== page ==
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7 Questions with Ps Ron Woolley

Name: Ps Ron Woolley

Current title: Director, Associated Christian Schools; Councillor, Christian Heritage College


BSc Grad Dip Ed (University of Newcastle); taught for NSW Education Department for 16.5 years; Headmaster of Citipointe Christian College 1985-2017; retirement 2018 - present

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1. What have you found most challenging as a Christian school leader?
Since schools are largely about people, school leaders need to value and recognise the diversity this brings, and manage the inevitable differences of opinion in day-to-day issues.  Management Christianly is critical.
2. How do you structure your work days from waking up to going to sleep?
Nothing prepares a day better than morning devotional time - for prayer, reading the Scriptures, discerning God’s voice.  A school leader may have an agenda for the day,  which mostly can be adhered to, but inevitably the unexpected will arise.  In a school, the urgent is usually unavoidable, and failure to give the urgent matter attention will often allow it to become a problem.

3. What's the most recent significant leadership lesson you've learned?
Recognising how diverse humanity is means a leader must make allowance for different perspectives, different thoughts, different insights.  Recognition of diversity enriches an organisation, so long as the integrity of its Christian mission is not impaired.
4. What one book has had the most profound impact on your Christian school leadership so far? Can you please briefly tell the story of how that book impacted your leadership?
The Bible stands tall above every other, with a text full of enriching stories of how people coped with ordinary human issues, some crises, and how God dealt with people and situations. 
Chris Lowney’s Heroic Leadership draws not only on the Bible, but 500 years of Jesuit tradition to explore the topic of leadership - for Christian leaders, it is without parallel, regardless of denomination.  Chris Lowney exemplifies heroic leadership himself (Jesuit-trained, a JP Morgan banker, now Chair of the largest Catholic hospital organisation in the US).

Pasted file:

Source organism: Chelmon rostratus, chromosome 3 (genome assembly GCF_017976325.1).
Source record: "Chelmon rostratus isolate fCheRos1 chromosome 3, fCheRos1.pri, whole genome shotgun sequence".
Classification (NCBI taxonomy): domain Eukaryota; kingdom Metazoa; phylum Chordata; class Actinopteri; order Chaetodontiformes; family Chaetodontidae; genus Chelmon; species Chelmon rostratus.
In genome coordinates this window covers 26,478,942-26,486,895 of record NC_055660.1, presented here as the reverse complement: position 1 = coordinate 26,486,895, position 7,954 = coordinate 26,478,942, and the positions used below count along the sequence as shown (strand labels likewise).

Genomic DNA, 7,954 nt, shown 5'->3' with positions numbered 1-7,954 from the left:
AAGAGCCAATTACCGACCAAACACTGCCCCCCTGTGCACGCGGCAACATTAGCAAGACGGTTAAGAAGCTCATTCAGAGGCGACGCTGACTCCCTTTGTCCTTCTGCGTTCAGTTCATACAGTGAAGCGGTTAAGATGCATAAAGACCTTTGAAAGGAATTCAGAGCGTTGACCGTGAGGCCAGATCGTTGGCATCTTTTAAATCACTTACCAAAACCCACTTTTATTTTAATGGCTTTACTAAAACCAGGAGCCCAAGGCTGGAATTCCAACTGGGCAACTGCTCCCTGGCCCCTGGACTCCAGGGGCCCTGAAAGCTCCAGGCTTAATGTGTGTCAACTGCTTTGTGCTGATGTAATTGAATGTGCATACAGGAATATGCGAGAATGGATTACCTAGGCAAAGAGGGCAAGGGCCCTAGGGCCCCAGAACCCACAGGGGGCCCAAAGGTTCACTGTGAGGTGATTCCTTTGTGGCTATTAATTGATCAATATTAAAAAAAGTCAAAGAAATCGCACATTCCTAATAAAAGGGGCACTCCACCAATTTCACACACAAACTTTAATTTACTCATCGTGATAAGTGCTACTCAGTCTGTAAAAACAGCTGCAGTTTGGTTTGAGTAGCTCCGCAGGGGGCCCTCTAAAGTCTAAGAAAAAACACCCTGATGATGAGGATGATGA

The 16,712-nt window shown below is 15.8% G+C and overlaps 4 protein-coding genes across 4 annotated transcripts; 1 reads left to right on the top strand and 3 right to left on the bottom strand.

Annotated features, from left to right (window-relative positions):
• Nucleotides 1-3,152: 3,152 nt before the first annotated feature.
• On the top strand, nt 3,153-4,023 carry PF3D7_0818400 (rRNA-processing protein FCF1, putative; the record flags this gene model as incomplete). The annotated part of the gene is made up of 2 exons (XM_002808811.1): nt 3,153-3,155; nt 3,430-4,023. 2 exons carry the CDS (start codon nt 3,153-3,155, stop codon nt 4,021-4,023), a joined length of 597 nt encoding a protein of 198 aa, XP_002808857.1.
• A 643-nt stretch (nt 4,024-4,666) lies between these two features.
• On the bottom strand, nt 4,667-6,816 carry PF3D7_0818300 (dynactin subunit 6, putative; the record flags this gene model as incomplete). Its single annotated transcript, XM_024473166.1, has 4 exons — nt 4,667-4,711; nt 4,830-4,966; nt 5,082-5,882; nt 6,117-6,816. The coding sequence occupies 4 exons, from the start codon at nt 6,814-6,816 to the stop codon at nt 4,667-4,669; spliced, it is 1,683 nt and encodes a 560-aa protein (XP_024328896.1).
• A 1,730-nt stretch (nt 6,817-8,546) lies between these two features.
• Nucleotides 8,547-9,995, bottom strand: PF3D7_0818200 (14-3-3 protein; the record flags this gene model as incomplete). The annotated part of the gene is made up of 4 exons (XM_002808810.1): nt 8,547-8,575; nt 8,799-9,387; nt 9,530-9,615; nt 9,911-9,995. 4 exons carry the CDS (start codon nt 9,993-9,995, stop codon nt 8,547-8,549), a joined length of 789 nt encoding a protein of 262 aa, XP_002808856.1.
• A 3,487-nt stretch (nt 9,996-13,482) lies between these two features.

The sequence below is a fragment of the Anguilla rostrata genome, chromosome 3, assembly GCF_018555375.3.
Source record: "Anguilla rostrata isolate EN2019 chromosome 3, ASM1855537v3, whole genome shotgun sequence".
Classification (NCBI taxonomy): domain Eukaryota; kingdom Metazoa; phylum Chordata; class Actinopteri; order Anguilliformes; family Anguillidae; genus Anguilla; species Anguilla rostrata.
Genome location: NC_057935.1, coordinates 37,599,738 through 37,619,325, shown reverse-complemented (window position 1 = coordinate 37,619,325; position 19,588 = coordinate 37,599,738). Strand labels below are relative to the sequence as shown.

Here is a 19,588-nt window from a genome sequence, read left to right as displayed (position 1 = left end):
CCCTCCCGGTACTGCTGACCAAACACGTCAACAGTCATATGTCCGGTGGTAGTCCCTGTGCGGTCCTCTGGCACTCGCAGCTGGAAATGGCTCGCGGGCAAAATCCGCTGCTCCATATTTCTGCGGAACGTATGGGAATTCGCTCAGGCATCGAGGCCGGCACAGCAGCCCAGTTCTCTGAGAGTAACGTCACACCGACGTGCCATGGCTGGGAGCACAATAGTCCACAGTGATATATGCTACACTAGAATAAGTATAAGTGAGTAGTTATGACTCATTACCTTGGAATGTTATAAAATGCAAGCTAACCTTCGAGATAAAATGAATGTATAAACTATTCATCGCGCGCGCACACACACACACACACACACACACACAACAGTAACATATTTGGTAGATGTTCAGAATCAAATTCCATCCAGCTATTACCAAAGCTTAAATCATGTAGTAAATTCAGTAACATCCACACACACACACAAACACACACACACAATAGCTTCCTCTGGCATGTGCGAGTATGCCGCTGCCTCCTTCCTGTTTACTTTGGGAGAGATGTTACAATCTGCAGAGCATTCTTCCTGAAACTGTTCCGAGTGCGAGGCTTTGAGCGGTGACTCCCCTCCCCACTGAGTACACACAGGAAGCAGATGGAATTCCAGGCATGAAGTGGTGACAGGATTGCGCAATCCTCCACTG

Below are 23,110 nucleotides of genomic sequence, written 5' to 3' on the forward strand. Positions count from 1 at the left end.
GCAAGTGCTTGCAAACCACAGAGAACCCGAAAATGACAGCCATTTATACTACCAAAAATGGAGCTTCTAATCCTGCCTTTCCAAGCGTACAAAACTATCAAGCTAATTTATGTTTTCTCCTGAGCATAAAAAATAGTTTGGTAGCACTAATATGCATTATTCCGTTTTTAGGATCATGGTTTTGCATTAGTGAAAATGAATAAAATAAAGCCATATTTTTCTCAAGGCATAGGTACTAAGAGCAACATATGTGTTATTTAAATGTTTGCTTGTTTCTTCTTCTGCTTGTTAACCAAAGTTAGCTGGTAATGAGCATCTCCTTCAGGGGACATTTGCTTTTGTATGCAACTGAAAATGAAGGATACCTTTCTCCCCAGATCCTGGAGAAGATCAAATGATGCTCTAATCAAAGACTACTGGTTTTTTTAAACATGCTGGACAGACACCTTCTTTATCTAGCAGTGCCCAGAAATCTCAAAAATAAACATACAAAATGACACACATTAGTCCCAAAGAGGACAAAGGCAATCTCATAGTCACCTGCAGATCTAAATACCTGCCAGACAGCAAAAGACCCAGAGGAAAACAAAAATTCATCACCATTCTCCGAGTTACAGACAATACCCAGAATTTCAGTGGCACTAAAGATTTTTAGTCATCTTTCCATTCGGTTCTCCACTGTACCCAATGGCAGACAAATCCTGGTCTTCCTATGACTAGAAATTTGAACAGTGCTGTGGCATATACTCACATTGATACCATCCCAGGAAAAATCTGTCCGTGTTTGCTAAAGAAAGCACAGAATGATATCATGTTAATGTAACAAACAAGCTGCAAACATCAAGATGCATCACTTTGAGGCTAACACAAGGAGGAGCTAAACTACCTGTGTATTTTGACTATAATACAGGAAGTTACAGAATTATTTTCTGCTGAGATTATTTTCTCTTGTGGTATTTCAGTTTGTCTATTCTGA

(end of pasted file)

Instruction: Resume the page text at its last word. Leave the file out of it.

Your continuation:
5. How do you find and keep great Christian teachers?
Great Christian teachers are hard to find and frequently can’t be kept, since God has given humanity free-will - something Christians value and use frequently.  However, Christian workers all need a sense of God’s calling - an aspect of formation - and so must follow their sense of calling.  
6. What's most important as a Christian school leader for developing a culture of wellbeing in your staff and students?
Holistic formation of staff and students should preoccupy a Christian school leader’s thoughts, so the culture-building that takes place is of a kind that is pleasing to the Lord.  This ultimately will be in the best interests of everyone.
7. If you had to pick just one story, what would be the most meaningful story from your time as a Christian school leader so far?
Reading an obituary of my former English and History master from when I was a schoolboy, when he had a dramatic impact on my developmental years and academic formation, I was fascinated to discover his early background had been highly adverse.  Rescued by an adoptive family, he proved to be highly intelligent, yet his career centred on service to others.  
Christian education is essentially education for the common good, not only of individuals but society as a whole. 

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